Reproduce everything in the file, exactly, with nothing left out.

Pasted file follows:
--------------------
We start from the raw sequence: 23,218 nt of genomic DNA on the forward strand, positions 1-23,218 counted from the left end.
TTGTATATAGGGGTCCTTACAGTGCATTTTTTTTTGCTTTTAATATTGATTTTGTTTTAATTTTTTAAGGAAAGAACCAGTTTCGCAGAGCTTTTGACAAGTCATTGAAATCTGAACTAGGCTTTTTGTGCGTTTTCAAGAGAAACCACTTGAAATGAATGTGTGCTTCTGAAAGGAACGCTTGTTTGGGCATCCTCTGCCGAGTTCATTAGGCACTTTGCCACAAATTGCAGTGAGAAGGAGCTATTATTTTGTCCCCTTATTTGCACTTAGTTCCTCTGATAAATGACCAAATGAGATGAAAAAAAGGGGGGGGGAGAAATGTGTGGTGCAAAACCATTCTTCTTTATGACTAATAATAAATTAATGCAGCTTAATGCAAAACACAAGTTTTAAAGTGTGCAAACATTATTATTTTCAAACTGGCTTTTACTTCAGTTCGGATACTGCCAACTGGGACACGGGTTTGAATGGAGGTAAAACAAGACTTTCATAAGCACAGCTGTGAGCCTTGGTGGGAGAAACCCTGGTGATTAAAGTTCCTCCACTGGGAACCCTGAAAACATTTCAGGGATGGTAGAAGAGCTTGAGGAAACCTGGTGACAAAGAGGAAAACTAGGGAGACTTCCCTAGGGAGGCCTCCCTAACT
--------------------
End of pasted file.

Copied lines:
We start from the raw sequence: 23,218 nt of genomic DNA on the forward strand, positions 1-23,218 counted from the left end.
TTGTATATAGGGGTCCTTACAGTGCATTTTTTTTTGCTTTTAATATTGATTTTGTTTTAATTTTTTAAGGAAAGAACCAGTTTCGCAGAGCTTTTGACAAGTCATTGAAATCTGAACTAGGCTTTTTGTGCGTTTTCAAGAGAAACCACTTGAAATGAATGTGTGCTTCTGAAAGGAACGCTTGTTTGGGCATCCTCTGCCGAGTTCATTAGGCACTTTGCCACAAATTGCAGTGAGAAGGAGCTATTATTTTGTCCCCTTATTTGCACTTAGTTCCTCTGATAAATGACCAAATGAGATGAAAAAAAGGGGGGGGGAGAAATGTGTGGTGCAAAACCATTCTTCTTTATGACTAATAATAAATTAATGCAGCTTAATGCAAAACACAAGTTTTAAAGTGTGCAAACATTATTATTTTCAAACTGGCTTTTACTTCAGTTCGGATACTGCCAACTGGGACACGGGTTTGAATGGAGGTAAAACAAGACTTTCATAAGCACAGCTGTGAGCCTTGGTGGGAGAAACCCTGGTGATTAAAGTTCCTCCACTGGGAACCCTGAAAACATTTCAGGGATGGTAGAAGAGCTTGAGGAAACCTGGTGACAAAGAGGAAAACTAGGGAGACTTCCCTAGGGAGGCCTCCCTAACT